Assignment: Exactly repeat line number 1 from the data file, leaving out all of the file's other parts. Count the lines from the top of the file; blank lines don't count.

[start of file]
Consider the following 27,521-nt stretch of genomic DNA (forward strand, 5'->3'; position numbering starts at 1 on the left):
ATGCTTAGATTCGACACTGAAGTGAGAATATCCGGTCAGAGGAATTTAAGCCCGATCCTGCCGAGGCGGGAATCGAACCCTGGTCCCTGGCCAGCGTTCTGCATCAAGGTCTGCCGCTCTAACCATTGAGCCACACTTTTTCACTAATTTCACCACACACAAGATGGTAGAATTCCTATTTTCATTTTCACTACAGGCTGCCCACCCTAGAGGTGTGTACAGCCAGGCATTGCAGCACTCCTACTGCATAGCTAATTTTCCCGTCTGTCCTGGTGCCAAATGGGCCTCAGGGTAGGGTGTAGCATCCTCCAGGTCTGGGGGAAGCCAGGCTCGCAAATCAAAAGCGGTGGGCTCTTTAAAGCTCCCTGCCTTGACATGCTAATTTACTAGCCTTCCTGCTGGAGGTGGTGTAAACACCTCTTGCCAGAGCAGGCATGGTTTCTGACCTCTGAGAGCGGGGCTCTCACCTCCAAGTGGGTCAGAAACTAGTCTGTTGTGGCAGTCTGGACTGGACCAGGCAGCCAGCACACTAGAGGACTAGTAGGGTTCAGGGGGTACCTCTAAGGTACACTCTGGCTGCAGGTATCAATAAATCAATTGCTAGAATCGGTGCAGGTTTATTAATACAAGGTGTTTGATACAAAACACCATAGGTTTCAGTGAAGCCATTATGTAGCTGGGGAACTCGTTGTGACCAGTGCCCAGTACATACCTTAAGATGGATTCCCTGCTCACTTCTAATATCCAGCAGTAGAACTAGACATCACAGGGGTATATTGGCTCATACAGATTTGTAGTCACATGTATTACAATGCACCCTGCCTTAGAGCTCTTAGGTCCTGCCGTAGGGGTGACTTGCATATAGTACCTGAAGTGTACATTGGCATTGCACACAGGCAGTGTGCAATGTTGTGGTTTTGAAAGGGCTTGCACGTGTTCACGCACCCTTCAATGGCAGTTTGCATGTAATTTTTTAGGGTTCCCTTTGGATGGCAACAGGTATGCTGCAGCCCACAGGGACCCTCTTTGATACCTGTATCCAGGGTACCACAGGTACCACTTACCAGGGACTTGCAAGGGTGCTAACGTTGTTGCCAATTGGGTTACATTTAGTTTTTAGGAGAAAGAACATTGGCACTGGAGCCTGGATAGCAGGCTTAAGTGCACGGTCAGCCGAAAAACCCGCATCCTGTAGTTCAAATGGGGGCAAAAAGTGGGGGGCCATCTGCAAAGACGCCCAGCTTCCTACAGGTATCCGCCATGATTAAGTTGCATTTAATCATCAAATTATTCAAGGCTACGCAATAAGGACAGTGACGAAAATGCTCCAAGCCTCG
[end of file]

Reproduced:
Consider the following 27,521-nt stretch of genomic DNA (forward strand, 5'->3'; position numbering starts at 1 on the left):